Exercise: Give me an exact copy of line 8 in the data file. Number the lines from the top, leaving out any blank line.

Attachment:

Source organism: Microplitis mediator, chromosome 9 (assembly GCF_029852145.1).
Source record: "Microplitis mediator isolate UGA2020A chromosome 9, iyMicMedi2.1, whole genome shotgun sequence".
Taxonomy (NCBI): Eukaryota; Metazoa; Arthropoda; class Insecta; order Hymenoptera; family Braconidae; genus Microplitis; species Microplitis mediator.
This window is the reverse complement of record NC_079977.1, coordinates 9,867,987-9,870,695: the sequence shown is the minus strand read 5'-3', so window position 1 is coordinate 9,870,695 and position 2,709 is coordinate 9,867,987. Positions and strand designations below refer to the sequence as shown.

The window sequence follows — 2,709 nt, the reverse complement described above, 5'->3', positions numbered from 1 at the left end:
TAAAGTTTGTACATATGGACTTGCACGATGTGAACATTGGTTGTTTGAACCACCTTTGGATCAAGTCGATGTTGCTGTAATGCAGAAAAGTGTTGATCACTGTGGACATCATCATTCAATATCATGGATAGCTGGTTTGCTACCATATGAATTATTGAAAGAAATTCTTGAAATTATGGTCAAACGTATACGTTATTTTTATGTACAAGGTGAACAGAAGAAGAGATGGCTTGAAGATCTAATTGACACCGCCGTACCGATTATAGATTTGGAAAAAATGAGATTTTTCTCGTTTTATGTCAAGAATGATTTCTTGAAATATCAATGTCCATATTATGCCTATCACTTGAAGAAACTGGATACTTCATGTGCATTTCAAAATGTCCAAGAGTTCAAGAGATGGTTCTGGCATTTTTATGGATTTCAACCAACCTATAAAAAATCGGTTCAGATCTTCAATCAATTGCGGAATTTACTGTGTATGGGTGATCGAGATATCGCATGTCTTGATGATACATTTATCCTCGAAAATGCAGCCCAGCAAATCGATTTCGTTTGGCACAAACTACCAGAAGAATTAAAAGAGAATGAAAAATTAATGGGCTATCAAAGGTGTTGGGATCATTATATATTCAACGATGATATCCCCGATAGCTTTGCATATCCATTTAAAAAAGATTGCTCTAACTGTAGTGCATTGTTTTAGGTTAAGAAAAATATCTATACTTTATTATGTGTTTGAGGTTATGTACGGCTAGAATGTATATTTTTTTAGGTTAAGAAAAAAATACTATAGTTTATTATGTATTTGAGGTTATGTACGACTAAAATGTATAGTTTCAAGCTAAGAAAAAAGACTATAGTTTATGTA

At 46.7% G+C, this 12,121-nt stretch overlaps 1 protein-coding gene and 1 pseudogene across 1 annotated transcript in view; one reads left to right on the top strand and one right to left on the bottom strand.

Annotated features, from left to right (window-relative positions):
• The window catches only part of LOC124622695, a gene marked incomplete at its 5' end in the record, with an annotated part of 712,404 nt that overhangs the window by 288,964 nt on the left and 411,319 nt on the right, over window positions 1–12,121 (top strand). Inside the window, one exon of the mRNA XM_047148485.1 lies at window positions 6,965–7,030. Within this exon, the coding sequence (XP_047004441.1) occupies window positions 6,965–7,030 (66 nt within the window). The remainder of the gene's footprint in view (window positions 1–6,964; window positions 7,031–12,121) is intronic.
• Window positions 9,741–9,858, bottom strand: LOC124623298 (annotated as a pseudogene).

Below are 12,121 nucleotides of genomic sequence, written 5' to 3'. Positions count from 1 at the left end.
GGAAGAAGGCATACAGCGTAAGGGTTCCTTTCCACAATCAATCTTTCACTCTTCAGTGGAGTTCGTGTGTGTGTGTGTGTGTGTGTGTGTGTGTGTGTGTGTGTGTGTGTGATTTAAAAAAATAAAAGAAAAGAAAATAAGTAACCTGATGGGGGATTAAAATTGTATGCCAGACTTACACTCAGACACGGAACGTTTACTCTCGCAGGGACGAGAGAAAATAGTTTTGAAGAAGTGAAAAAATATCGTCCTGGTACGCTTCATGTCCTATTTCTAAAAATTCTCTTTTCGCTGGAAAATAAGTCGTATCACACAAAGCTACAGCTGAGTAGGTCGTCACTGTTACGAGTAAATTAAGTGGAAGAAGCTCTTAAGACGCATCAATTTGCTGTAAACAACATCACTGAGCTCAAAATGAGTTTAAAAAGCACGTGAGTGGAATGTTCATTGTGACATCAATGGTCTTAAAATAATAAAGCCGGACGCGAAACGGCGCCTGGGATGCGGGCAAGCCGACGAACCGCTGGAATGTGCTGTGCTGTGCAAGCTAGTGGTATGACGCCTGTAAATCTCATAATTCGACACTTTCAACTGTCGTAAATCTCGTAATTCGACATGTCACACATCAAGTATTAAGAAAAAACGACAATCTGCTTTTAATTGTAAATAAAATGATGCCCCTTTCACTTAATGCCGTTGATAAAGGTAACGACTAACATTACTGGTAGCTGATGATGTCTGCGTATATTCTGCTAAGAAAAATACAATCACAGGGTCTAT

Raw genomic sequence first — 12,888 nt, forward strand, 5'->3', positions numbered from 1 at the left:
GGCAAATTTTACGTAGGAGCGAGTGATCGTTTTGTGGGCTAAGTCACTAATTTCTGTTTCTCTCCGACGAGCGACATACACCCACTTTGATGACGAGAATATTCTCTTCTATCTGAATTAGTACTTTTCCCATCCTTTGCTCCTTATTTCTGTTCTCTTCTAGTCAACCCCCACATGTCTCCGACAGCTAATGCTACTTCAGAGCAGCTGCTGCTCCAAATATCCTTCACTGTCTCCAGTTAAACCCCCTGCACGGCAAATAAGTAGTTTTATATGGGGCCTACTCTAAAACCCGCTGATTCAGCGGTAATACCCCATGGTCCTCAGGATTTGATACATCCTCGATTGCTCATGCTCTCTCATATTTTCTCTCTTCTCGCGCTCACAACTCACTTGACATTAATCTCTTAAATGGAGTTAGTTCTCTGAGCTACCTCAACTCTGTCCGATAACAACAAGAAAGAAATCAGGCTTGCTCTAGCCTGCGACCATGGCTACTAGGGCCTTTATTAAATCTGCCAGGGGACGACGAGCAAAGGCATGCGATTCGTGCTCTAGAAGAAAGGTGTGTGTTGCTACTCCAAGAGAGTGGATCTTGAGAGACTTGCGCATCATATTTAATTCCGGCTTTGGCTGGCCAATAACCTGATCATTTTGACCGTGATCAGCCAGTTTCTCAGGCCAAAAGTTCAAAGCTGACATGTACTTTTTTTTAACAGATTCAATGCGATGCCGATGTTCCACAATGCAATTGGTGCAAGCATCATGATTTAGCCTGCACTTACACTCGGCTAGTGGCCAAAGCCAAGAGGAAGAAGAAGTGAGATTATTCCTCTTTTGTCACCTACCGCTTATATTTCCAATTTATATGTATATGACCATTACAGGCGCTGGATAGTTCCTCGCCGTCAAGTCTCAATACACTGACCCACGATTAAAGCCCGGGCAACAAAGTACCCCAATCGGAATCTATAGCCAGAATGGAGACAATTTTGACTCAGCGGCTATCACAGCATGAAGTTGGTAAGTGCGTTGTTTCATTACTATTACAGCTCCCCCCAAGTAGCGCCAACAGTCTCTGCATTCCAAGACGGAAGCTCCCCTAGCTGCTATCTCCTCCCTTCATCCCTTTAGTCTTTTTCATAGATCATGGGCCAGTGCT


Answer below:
Annotated features, from left to right (window-relative positions):